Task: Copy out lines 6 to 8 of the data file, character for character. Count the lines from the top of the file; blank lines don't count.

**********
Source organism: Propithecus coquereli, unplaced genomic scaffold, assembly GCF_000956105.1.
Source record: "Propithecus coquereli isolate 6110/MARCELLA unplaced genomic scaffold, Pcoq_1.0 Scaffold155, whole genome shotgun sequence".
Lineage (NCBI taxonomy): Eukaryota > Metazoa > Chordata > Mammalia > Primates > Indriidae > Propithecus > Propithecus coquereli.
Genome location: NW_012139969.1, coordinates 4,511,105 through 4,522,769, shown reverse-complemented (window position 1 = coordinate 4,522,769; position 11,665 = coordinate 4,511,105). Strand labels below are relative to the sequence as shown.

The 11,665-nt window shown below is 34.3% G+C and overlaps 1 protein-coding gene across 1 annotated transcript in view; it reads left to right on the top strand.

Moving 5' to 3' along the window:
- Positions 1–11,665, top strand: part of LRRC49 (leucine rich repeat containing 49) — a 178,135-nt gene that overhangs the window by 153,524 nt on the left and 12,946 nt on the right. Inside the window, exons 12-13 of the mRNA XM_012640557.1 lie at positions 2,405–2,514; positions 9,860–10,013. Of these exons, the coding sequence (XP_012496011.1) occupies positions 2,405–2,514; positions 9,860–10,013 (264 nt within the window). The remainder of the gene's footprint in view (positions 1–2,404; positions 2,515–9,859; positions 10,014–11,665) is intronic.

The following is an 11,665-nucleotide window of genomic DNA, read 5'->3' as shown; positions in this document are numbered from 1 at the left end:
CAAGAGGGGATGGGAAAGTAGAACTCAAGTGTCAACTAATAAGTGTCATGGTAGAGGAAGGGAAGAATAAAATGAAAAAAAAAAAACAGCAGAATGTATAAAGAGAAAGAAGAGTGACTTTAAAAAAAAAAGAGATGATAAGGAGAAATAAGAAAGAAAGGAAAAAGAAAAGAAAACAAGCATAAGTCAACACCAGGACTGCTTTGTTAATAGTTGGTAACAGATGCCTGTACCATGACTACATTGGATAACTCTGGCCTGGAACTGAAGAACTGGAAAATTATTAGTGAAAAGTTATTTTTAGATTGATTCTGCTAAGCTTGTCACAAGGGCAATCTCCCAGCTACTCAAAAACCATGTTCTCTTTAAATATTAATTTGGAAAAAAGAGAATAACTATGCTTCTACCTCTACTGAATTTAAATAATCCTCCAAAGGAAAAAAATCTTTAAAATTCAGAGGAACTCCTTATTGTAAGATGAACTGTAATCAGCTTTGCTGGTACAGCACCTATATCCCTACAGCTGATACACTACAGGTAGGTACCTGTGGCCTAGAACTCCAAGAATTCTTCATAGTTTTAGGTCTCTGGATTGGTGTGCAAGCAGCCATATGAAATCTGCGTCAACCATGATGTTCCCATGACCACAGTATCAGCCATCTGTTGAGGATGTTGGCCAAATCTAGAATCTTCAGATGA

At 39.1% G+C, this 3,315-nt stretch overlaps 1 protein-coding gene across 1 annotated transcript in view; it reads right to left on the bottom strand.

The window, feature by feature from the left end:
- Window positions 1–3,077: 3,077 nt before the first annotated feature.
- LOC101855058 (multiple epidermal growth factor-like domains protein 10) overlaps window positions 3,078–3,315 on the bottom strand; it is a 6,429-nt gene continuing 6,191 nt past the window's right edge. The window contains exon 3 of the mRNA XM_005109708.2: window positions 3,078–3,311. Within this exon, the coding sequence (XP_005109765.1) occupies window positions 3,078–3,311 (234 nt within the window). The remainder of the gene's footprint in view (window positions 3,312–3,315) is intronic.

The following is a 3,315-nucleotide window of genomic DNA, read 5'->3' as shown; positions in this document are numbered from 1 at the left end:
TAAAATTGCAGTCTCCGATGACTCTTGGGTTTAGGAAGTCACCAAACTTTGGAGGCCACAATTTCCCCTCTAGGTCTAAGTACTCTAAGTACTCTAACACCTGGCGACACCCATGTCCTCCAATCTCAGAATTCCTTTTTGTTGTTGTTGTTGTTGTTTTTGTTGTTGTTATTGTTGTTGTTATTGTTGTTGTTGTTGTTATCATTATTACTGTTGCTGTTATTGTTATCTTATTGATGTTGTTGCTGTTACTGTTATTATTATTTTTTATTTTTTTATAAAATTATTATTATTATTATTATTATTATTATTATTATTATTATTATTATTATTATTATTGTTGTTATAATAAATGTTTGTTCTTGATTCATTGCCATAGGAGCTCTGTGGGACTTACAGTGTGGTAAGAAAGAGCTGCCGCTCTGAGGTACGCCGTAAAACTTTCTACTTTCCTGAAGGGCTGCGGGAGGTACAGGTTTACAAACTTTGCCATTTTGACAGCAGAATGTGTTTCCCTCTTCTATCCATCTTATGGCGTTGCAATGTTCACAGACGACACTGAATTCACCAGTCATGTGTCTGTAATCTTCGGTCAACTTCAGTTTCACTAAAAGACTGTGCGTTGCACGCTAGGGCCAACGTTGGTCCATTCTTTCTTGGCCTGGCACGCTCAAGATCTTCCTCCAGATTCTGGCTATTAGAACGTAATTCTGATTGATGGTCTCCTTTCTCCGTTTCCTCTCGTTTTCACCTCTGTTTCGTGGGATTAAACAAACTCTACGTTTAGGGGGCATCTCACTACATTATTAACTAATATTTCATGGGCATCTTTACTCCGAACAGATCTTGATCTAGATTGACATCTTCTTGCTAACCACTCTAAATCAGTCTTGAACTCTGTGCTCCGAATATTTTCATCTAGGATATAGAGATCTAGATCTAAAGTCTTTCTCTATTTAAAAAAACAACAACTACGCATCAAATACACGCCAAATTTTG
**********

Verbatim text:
Moving 5' to 3' along the window:
- Positions 1–11,665, top strand: part of LRRC49 (leucine rich repeat containing 49) — a 178,135-nt gene that overhangs the window by 153,524 nt on the left and 12,946 nt on the right. Inside the window, exons 12-13 of the mRNA XM_012640557.1 lie at positions 2,405–2,514; positions 9,860–10,013. Of these exons, the coding sequence (XP_012496011.1) occupies positions 2,405–2,514; positions 9,860–10,013 (264 nt within the window). The remainder of the gene's footprint in view (positions 1–2,404; positions 2,515–9,859; positions 10,014–11,665) is intronic.

The following is an 11,665-nucleotide window of genomic DNA, read 5'->3' as shown; positions in this document are numbered from 1 at the left end: